In the run up to the 2010 election, the Institute for Fiscal Studies released a compelling report that clearly stated that each of Labour, the Conservatives and the Liberal Democrats were not being honest about what tax rises they would have to implement and what they would have to cut in order to match the promises they were making during the campaign.

In terms of a funding gap, Labour were 87% short, the Conservatives 82% and the Lib Dems 74%. An abysmal performance at a time when trust in politicians was already at an all time low and a moment that should have sparked national outrage despite a seemingly largely unperturbed electorate.

We have of course seen the Conservatives and Lib Dems have to show their full post-election hands now that they are in power. VAT rises, NHS overhauls, massive cuts and huge job losses are a large part of the gap between the 2010 promises and the 2010-2015 reality. Added to that, of course, is the raising of tuition fees to £9,000/year for many universities south of the border.

As I said in a recent post and will say again, spending decisions that take place at Westminster have a direct impact on spending decisions at Holyrood. How can a block grant taken from an overall budget that does not include free elderly care, free prescriptions, free tuition, billion pound bridges and a bloated public sector stack up against the Scottish political wishlist of freebies, jobs and social security for all? The simple answer is that it can’t. We either have to top that block grant up with more money, rearrange priorities or fall in line with the approach taken down south, including introducing painful tuition fees. So far we have done none of the above to the necessary extent so the remaining option is for the whole devolution process to fall down like a house of cards under the weight of wishful thinking.

One party (the Greens) is saying that education should be free but we’re going to have raise some taxes in order to pay for it, other parties (SNP, Lib Dems, Labour) are saying that education should be free but we don’t have to make any noteworthy sacrifices to deliver this. I’m sorry, but who from the above sound like they have a solid grasp of the financial reality ahead of us? Who makes electorally toxic suggestions of tax rises lightly?

When I wrote the post on tuition costs only yesterday, Labour and the Lib Dems had not made their position on fees clear. They now have, university education will remain free over the lifetime of the next parliamentary term unless there is a Conservative majority in place or, perhaps with a little bit of history repeating, a Conservative/Lib Dem majority.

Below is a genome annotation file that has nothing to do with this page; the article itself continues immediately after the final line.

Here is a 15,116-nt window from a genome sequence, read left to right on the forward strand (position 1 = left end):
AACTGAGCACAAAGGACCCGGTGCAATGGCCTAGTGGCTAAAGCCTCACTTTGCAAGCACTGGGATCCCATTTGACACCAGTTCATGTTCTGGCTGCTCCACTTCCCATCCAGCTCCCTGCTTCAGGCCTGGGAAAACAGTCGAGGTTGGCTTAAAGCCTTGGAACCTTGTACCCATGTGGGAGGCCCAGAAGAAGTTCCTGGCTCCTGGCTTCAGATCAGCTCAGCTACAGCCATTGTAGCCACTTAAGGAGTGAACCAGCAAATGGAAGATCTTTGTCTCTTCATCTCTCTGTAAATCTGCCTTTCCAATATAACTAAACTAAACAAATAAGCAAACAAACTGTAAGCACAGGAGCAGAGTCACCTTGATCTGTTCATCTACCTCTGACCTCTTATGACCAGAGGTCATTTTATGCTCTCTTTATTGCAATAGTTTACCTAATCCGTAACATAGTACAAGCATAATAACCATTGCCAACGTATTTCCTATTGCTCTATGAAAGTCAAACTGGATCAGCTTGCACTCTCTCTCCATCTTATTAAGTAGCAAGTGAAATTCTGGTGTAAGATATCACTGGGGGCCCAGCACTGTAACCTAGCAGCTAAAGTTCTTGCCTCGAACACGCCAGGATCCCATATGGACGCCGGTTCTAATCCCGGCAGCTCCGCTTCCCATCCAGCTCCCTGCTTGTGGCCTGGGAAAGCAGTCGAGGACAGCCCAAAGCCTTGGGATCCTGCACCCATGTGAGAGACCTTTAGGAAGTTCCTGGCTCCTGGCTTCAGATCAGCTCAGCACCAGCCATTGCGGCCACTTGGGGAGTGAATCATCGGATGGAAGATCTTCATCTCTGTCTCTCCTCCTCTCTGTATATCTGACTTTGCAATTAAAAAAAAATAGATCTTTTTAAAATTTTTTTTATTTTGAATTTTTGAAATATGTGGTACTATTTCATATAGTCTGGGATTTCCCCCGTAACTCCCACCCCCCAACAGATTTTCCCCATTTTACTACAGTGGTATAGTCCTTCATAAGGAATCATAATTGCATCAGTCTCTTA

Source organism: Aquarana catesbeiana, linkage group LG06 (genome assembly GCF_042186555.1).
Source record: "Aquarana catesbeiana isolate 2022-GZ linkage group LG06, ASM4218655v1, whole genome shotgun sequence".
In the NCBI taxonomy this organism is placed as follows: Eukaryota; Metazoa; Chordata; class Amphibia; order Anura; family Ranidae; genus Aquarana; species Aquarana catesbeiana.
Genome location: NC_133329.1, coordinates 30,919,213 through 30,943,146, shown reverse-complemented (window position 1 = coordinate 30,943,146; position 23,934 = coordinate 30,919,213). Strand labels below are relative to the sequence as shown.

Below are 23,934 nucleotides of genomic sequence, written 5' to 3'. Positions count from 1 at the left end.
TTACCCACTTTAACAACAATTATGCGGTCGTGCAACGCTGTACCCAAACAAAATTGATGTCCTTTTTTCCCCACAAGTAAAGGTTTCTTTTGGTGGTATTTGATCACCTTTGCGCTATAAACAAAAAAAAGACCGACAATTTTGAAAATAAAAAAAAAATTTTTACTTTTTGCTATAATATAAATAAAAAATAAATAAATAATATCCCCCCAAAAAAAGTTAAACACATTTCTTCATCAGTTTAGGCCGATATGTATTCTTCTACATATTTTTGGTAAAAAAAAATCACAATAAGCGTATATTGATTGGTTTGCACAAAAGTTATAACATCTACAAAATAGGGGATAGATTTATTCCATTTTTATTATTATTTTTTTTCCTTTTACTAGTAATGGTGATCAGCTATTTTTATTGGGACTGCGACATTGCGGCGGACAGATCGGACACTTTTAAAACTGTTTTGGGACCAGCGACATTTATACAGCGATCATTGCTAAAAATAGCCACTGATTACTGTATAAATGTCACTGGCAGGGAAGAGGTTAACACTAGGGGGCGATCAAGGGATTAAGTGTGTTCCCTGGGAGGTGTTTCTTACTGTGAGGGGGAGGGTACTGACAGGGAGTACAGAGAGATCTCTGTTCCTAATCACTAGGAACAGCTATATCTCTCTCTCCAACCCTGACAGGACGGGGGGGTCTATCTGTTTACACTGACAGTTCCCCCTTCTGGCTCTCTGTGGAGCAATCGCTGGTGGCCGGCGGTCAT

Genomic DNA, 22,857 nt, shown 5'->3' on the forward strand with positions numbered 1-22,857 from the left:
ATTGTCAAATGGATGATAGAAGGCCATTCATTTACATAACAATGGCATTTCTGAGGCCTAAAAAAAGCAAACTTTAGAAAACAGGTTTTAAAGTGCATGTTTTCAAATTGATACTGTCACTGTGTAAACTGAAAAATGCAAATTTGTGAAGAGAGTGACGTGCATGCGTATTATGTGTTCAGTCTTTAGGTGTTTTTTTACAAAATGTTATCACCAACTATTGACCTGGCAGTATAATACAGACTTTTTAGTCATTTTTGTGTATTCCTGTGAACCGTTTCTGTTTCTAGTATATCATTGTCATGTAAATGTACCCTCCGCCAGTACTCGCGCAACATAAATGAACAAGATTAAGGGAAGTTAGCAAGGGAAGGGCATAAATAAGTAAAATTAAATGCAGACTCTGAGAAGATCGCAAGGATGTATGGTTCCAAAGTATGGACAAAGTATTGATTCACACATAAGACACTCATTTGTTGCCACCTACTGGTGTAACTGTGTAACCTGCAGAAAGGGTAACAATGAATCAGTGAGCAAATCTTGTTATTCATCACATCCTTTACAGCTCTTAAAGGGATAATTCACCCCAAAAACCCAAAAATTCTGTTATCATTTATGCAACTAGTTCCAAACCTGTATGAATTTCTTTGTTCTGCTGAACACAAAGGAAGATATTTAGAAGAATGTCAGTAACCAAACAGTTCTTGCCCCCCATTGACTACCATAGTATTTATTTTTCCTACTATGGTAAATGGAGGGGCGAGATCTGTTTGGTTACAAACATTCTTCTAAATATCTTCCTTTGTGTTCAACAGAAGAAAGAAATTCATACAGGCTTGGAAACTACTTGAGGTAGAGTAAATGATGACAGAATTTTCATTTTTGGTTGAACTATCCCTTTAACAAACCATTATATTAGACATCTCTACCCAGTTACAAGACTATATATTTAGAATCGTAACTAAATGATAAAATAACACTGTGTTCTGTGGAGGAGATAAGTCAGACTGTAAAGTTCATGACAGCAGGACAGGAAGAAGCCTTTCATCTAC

The funding gap for further education is estimated by some political parties and bodies to be £93m by 2014/15; a gap which NUS has called “clearly bridgeable” and which Scottish Labour said in a reply to me on Twitter was “eminently bridgeable”. (I wonder who composes the feed for @scottishlabour, hey?)

The problem is, that £93m gap is the wrong figure. As the Scottish Government’s report itself shows, that £93m (£97m in the report itself) does not take into account inflation (currently running at 4% and set to increase) and is based on an average English fee of £6,000 which is contradictory to the Treasury’s expected average tuition fee in England of £7,500. The ‘correct’ assumptions state that the funding gap is actually £202m, more than double what Labour, the Lib Dems and perhaps even the SNP are using to quickly pull their manifestos together. This is creating a financial black hole that will no doubt go largely unnoticed until governing parties have to break election pledges to fix it. Why not face up to the challenge now and treat the public like adults is all I’m asking?

Tavish Scott, to his credit, has tentatively mooted doing away with some ‘universal benefits’ in order to pay for free tuition. Although no detail was put forward, free bus passes for the elderly, at £199m a year (and rising), may plug the gap but it remains to be seen how bullish the typically flighty leader will choose to be on this. It’s hard to imagine a party so full of rural MSPs advocating a complete scrapping on free bus passes for the elderly.

Labour, who felt the need to charge students for studying in the good years of ever-increasing budgets when they were in power, now think they won’t need to when sitting in the cold, hard seats of Opposition. The SNP has not yet formally announced its official policy for financing students through their studies but you can bet that the next swirl of this downward spiral of overpromising and under delivering is just around the corner.

The Conservatives and the Greens are the only parties with a credible position on this. Either students pay upfront or back-ended fees in the form of a graduate contribution or other direct payment or we accept that a graduate contribution already exists in the form of income tax and fees are made free for students by raising the necessary funds elsewhere.

I believe in the latter and would vote so accordingly, neatly sidestepping the parties whose arguments simply do not stack up.

We have already been led up the garden path by political parties in 2010, let’s try not to have it happen again in 2011.